Rare portrait of Queen Charlotte of Bridgerton fame to be auctioned

The paintings by celebrated Scots-born artist Allan Ramsay will be offered live in Edinburgh and online.

Rare portrait of Queen Charlotte of Bridgerton fame by Scottish artist to be auctioned in Edinburgh Stewart Atwood/Lyon & Turnbull

Two rare portraits featuring King George III and his consort Queen Charlotte, whose story has been popularised by hit Netflix series, Bridgerton and its spin-off Queen Charlotte: A Bridgerton Story, are to go under the hammer. 

The paintings by celebrated Scots-born artist Allan Ramsay will be offered live in Edinburgh and online by fine art auctioneers, Lyon and Turnbull on Thursday December 7.

The companion pieces, estimated to fetch between £25,000 and £30,000, form part of the company’s showpiece Scottish paintings and sculpture sale.

Queen Charlotte’s rise to power was brought to screens this year when Netflix released a spin-off series from the hugely popular television show, Bridgerton. 

The six-part drama, and its portrayal of the Queen, led to renewed interest in the monarch, who was born in 1744 in Mecklenberg-Strelitz, now part of Germany. 

The 17-year-old princess married King George six hours after her arrival in London in September 1761.

Ramsay’s portraits of the royal couple, who had 15 children, were painted soon after their marriage. It was a pairing which lasted 57 years and made Queen Charlotte Britain’s longest serving Queen consort. 

Allan Ramsay (1713-1784), from Edinburgh, is known as the golden boy of Georgian portraiture.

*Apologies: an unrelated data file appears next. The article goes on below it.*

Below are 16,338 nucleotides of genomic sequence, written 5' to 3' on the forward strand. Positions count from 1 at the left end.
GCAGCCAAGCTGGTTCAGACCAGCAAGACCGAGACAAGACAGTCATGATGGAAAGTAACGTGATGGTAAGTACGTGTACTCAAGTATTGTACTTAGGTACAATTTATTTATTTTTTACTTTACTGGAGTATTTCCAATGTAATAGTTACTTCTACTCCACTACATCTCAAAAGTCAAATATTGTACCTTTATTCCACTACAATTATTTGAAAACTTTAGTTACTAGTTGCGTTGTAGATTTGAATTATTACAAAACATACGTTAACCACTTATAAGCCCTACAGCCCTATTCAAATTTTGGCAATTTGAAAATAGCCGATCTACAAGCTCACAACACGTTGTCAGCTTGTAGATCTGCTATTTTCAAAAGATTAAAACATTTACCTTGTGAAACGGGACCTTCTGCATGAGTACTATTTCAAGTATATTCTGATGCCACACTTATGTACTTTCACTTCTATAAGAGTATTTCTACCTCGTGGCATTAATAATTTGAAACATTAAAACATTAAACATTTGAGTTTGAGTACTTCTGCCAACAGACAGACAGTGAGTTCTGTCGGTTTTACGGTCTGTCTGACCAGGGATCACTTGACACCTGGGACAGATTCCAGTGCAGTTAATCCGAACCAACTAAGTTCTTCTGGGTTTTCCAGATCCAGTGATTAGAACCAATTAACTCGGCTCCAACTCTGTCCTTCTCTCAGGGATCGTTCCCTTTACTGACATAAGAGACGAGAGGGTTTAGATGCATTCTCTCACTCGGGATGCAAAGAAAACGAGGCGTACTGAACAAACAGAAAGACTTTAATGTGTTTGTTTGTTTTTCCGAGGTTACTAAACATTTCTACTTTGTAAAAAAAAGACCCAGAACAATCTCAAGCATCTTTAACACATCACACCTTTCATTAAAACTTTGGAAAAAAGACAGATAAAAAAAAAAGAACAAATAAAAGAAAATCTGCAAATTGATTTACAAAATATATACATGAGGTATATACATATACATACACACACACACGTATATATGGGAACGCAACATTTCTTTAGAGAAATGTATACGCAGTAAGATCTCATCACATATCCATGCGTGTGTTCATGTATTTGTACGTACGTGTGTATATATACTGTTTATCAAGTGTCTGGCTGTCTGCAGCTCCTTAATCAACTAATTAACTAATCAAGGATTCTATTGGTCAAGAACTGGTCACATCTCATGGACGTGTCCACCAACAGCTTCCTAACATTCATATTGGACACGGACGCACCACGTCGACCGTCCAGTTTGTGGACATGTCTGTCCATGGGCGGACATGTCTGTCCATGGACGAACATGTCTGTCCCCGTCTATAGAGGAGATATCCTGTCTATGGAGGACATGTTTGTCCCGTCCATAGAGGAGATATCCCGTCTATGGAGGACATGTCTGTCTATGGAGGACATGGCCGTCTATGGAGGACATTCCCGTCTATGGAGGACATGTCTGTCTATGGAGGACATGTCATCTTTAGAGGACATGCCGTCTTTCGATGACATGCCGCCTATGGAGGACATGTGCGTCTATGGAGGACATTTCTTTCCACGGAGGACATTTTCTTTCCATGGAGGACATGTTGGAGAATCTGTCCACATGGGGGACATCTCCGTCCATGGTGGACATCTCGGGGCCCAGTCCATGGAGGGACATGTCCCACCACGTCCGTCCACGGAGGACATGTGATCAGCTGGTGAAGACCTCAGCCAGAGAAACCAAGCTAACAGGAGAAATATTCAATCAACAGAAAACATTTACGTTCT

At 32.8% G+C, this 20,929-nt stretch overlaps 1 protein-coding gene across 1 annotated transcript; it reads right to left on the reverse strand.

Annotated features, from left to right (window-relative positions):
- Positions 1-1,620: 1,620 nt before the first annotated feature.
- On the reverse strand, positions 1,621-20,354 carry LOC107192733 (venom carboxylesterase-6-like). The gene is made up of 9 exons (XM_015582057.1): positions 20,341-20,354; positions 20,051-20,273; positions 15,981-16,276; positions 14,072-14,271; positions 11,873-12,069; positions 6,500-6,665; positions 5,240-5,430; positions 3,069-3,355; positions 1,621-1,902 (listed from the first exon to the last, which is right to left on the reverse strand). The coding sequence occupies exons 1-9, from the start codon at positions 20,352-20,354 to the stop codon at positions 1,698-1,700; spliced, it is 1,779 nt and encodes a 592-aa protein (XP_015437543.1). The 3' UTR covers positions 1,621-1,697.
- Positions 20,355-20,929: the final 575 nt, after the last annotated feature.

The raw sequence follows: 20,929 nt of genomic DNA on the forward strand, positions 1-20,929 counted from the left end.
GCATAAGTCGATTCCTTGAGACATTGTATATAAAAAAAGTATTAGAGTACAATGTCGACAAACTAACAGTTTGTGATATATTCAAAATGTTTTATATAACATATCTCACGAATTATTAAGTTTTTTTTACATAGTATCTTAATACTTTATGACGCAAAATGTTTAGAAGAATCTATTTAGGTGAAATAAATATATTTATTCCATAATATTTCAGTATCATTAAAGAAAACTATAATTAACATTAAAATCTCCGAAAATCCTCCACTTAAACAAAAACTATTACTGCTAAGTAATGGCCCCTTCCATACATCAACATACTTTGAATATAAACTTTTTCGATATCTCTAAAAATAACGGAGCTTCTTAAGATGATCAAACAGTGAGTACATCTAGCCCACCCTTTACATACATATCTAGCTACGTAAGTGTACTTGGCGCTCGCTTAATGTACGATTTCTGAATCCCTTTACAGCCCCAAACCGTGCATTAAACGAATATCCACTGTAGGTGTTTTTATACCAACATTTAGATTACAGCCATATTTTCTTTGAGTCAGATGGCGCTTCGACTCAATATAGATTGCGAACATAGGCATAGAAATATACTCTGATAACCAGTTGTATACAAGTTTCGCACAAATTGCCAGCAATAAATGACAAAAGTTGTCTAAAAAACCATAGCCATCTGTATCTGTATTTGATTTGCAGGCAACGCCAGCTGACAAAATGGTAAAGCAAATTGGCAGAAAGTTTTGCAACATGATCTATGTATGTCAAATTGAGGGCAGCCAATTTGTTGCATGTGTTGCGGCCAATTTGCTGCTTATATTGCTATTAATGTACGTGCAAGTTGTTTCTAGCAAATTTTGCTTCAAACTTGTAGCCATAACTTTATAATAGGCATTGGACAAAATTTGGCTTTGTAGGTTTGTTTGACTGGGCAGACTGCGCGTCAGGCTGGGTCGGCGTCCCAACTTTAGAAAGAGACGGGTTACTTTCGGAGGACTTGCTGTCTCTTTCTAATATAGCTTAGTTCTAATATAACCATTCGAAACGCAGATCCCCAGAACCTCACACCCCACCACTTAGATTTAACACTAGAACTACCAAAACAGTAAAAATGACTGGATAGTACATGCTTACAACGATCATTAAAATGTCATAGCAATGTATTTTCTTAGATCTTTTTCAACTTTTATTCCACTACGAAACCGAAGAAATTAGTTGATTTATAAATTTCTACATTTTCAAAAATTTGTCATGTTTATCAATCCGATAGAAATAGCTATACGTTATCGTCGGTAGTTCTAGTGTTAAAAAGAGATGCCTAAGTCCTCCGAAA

His artistic talent, as well as his social flair and great intellect, earned him elite patronage and he counted major figures of the Georgian era, such as David Hume, Adam Smith, Samuel Johnson and James Boswell, among his close coterie of friends.

The pivotal moment of Ramsay’s career came when the 3rd Earl of Bute, John Stuart, who went on to serve as Britain’s Prime Minister between 1762-1763, commissioned Ramsay to paint a full-length portrait of his pupil George, then Prince of Wales. 

The young Royal was so pleased with the likeness that he, in turn, commissioned a portrait of his esteemed teacher.

This marked the start of a royal patronage which led to Ramsay being asked to produce Coronation portraits of the King and Queen. The Lord Chamberlain’s Office required numerous copies of these paintings to be distributed to ambassadors and governors across the world; this task would occupy Ramsay and his studio assistants for the rest of his life.

In around 1761-1762, Ramsay recorded working on smaller pendant portraits of King George and Queen Charlotte in profile “for the coinage” (to be used on coins). In these rare paintings, two of which are being auctioned by Lyon and Turnbull next week, the King is presented in full regal splendour, wearing the star and ribbon of the Order of Garter. Queen Charlotte is equally refined, draped in lace with pearls around her neck with a cream ribbon. Again the 3rd Earl of Bute commissioned the first versions of these portraits.

Ramsay went on to be made Principal Painter to the King in 1767.

Nick Curnow, head of fine arts at Lyon and Turnbull said: “It’s exciting to see such magnificent paintings come to market. Under the prolific patronage of George III, Ramsay’s royal portraiture established an iconography that would define the monarch’s reign throughout the globe for generations to come.”

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